George Floyd wasn’t just another black man

30 years ago, as a freshman in college, I saw Paul Wellstone announce his candidacy for U.S. Senate on the campus of Macalester College in St. Paul.  I was inspired by the energy he used to put his compassion into action.  Today as I see the Twin Cities experiencing such a passionate unrest, I wonder how our society can use compassion to address the ills caused by a lack of compassion.

It is easy to categorize the civil unrest, brought about the murder of George Floyd, in familiar ways.  However, this has many layers to it that are creating such a huge reaction by so many people.   Let’s start seeing how this is no different than any other day.  For starters, brutal things like this happen ever single day all around the world at the hands of authorities.  Racism exists everywhere and is a constant presence in the lives of minorities everywhere in the world.  Its not the first time a black man has died at the hand’s of a white police officer and it was caught on tape.  Its not the first time there has been civil unrest in the streets of American cities.

Then why did this episode rise to the top in such a big way?  Its the pace of what transpired.  What we see is an event that went on for such a long time and other police officers who had ample time to think the situation through and take corrective action.   What that tells people is that those police officers clearly have depraved hearts.   This is also a legal term.  Any death that is caused by a depraved heart is third degree murder.  It doesn’t have to be premeditated or even intentional.

But this goes even further than that.  Yes, African Americans live through micro aggressions regularly.  Little things that just poke you and knock you off balance.  I’ve experienced that living as a minority in different countries.  Every time it rears its head, it hurts.  It doesn’t even have to be racial.  There is a strong culture across humanity of not even noticing when we habitually treat some class of people with indifference.   So this police action was  an assault on everybody.  The depravity in the officers’ hearts does not just affect people with dark skin.  Even though their prejudices may make it more likely that this depravity is evident in their actions with minorities, their indifferent behavior has another effect.  It shows us all how little concepts like love and compassion are missing in our society.  We shouldn’t just be angry because of the fact that racism lead to a loss of an African American life.  We should also be concerned that we live in a society where teaching, promoting and celebrating compassion takes a back seat to so many other things.

George Floyd wasn’t just another black man.  He was a man.  That should be enough right there.  Race was a big part of this, but it doesn’t have to be in order for it to cause alarm to everybody.  When we reject a culture of indifference, not just by others, but within ourselves, we find love.  Through love, we can see ourselves our children and parents and friends in George Floyd.  How does that feel when you envision someone you love in George’s place.  Racism is a big problem in America, but its ultimately just a different variety of the same root cause that leads to all of our social ills.  The fact that anybody tolerated slavery shows how pervasive the indifference was, not just in the slave owners.   Eventually we went to war over it.  Thank God that after a hundred years, people in power were finally finally willing demanded change through a civil war.  We don’t need to take this that far, but when will we demand decisive action from our politicians.  And will we just tolerate a society that keeps mistreating people through indifference.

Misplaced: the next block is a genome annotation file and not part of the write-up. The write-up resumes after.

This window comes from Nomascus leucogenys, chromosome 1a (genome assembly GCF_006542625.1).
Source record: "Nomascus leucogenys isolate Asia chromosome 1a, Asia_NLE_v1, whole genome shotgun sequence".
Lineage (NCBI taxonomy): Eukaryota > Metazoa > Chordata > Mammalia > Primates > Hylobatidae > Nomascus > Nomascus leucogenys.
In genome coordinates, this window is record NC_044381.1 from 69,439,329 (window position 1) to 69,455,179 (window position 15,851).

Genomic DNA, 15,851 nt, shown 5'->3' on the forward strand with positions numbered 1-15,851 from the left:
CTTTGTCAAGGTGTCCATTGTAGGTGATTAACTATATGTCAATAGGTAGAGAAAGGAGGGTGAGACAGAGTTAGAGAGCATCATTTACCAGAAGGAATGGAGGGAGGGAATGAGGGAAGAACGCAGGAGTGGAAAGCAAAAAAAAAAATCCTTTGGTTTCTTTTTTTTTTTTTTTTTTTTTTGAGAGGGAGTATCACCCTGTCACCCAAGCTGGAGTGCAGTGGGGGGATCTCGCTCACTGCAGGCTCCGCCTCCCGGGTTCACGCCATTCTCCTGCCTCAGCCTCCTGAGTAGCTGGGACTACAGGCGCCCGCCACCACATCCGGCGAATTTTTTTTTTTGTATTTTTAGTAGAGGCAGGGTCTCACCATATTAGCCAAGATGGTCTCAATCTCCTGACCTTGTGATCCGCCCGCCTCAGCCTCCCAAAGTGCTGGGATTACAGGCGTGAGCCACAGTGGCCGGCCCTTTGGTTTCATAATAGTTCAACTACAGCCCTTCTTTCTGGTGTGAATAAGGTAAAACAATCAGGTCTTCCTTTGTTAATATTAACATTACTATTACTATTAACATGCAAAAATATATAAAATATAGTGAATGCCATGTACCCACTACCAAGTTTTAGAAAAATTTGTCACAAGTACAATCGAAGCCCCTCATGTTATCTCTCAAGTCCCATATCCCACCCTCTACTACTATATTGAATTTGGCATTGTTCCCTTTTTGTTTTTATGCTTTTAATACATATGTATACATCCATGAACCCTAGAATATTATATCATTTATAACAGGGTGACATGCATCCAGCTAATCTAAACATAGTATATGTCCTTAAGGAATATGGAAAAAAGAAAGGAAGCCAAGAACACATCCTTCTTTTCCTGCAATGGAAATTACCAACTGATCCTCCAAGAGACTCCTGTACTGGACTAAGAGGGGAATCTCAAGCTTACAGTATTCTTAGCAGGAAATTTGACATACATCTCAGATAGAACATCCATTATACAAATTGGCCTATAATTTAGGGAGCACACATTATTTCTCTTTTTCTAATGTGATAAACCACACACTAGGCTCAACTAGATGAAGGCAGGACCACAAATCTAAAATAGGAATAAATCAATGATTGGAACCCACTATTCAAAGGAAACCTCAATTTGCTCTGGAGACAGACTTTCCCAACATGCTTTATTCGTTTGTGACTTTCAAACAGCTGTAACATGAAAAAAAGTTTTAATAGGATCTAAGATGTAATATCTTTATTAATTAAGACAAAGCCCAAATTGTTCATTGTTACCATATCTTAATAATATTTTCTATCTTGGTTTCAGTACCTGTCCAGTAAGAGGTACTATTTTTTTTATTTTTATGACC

A depraved heart is the driving factor behind homelessness, a lack of universal health care, cyber bullying in schools, personal political attacks…  A depraved heart does not arise in an environment where we teach and practice expressions of love.

Why did this happen?  Should we be scared for our country?  I think a better question is: will we, individually, turn away and show indifference through our actions, or will we see this as possibly a beautiful turning point in the trajectory of our society?  We celebrate the Boston Tea Party.  Will we someday celebrate this time in history where we as humans decided to step out of our past habits and create a culture that places love first, above our value of power and money?  Its ok to ruffle some feathers once in a while.  Sometimes bringing about change means making people uncomfortable.  We can be scared to step forward and that is uncomfortable for us.  But when we see George Floyd not simply as a victim of racism, but more importantly see him as just another man, then we might be able affect an amazing cultural change.  Just imagine if  our country pursues the goal of making every person feel loved with the same equal exuberance as our pursuit of space exploration or olympic golds.  Space travel and olympic golds are worthy goals, but where is the fire behind our country’s pursuit for abundant love in its people.  The fire is in the streets, burning the cars and buildings .  It just needs to be directed in a better way going forward.  But this unrest shouldn’t be dismissed simply because it is, to a great degree, misguided.  The people rioting are young and don’t know how to communicate in other ways (though they certainly have tried), but at least they feel the passion for change.  Let’s celebrate and harness this passion to lift people up, out of a culture that breeds depraved hearts and into a culture of love and compassion.

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